Tactical Analysis: Bayern Münich 1-2 Eintracht Frankfurt
Eintracht Frankfurt’s Filip Kostić drilled home an 83rd-minute goal with a powerful low drive and beat keeper Manuel Neuer to stun Bayern Munich and snatch a 2-1 Bundesliga win on Sunday, as Eintracht Frankfurt earned a first league victory at the Allianz Arena in 21 years and snapping the hosts’ nine-game winning run in all competitions.
In the last games, the only areas of rotation have been in defense and Serge Gnabry. Julian Nagelsmann has, so far, stuck to a very rigorous starting lineup and shown an unwillingness to rotate his players. Robert Lewandowski, Joshua Kimmich, Thomas Müller, Leroy Sané, Alphonso Davies, Lucas Hernandez and Leon Goretzka have always been in the starting XI. They play brilliantly together; the beautiful individual movements and plethora of goals are a testament to their chemistry but they are clearly tired.
Bayern uncharacteristically misplaced several passes. While it was obvious that there was another factor. Many of those passes were aimed at positions where Bayern players were supposed to have reached, which did not happen on several occasions. The same can be said of the Bayern defense, whose coordination was lacking on Sunday.
A combination of Frankfurt’s signature style of play with 11 men behind the ball went well but saying that Frankfurt set up a low block would be doing grave injustice to them. They built a strict wall with 11 fighters and completely tied Bayern’s movements in central areas and in front of the target.
Bayern had better movements on the flanks, but could not convert any of their chances that came from those areas into a goal. Frankfurt constrained every last bit of space and shut down the home side.
The Starting Lineup
Eintracht Frankfurt went with 5-2-3 mid-block and 5-4-1 low block, using a space-oriented zonal marking pressing system as they were constantly looking to mark the nearest passing options to the Bayern Munich’s player on the ball. Oliver Glasner’s idea out of possession was to use Bayern’s principle of crowding the middle of the pitch.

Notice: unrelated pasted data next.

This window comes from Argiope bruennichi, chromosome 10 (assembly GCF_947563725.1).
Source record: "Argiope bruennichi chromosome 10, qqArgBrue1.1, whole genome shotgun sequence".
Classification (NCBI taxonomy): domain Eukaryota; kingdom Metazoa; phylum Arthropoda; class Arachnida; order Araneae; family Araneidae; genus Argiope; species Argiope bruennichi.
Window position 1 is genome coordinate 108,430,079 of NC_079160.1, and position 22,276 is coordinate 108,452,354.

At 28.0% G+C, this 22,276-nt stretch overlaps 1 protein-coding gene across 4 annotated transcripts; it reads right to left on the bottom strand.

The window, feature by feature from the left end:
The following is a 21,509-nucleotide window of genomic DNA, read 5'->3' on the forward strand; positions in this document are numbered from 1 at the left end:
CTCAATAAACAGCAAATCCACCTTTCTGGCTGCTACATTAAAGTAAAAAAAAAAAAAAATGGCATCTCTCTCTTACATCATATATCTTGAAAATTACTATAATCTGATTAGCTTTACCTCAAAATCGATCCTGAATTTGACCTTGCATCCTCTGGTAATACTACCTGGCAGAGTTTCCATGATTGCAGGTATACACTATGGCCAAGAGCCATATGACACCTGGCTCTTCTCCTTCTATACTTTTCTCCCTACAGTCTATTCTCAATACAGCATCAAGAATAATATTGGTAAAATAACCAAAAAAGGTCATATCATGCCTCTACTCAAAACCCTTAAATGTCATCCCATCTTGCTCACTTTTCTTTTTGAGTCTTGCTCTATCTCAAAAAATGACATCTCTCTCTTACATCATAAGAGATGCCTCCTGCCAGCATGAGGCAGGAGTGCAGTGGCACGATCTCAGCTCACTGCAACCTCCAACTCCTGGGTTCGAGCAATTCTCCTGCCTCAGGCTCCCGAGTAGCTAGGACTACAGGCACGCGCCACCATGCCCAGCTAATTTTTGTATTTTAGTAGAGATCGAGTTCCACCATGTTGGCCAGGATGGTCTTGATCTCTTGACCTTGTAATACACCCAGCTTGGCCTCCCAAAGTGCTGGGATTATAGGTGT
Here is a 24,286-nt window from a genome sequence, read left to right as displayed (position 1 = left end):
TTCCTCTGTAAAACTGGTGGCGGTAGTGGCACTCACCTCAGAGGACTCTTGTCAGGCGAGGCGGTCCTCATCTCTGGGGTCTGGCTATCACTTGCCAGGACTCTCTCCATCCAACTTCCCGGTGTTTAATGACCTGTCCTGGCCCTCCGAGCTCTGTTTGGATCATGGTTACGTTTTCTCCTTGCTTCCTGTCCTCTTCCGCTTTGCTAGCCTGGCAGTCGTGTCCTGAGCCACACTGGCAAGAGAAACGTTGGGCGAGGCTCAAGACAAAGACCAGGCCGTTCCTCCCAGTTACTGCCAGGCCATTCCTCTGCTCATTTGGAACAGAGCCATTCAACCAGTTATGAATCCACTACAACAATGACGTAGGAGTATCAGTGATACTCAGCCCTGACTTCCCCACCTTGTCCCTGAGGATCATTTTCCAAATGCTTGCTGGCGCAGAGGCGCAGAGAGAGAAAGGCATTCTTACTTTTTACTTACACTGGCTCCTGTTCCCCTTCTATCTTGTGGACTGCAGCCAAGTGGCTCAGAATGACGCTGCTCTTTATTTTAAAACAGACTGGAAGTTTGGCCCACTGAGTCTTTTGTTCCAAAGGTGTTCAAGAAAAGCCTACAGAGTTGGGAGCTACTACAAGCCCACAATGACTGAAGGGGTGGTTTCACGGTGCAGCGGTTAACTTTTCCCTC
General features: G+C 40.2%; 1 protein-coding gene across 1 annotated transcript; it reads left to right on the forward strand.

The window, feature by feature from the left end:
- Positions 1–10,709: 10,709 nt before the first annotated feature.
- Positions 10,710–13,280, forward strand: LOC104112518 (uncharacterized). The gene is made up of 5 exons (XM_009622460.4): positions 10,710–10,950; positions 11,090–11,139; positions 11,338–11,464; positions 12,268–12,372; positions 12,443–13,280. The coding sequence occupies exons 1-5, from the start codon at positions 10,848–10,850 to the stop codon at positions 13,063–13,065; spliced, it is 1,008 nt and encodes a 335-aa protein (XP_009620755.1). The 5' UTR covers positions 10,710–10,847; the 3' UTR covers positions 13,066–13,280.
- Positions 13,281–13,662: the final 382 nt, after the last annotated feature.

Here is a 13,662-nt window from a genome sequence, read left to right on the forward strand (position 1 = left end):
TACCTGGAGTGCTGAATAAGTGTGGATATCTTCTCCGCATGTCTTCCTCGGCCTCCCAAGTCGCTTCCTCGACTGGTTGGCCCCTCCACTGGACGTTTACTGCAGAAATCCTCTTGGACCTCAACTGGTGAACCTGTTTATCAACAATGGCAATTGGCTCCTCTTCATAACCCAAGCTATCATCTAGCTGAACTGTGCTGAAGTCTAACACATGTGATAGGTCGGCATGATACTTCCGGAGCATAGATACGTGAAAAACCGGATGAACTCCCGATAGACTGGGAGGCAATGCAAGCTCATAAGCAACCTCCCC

While defending with a mid-block, Rafael Santos Borré covered Kimmich’s shadow before pressing one of the CBs diagonally to prevent him from passing.
If the ball was on Hernandez for example, Jesper Lindstrøm was making a quick scan for the space around him and making sure that he was closing down the vertical pass option to the half-space and then went directly to press on Hernandez, and then there would be only two options for Hernandez, either pass to the sideline towards Davies or turn and go back to Neuer, which gave Frankfurt’s block the time to switch to the required defensive form across.
When they turned into a low block, their double pivot applied exactly the appropriate criteria to shut down Bayern’s danger source, Joshua Kimmich. Frankfurt’s second pressing line, which certainly consisted of four players, was smart and energetic. Jesper Lindstrøm was more narrow than Filip Kostić, because they wanted to prevent Leon Goretzka from receiving the ball between the lines. They had no problem waiting for Alphonso Davies on the left side.
The few times that Alphonso Davies managed to make cut-back crosses, Rafael Borré would back down to prevent Leon Goretzka from shooting. While on the other hand, Filip Kostić left enough space between him and Kristijan Jakić to tempt Dayot Upamecano and Lucas Hernández to pass there. They were ready for that by always putting Martin Hinteregger ready to tackle or intercept the ball and as soon as the team got the ball they started to pass centrally towards the front forwards.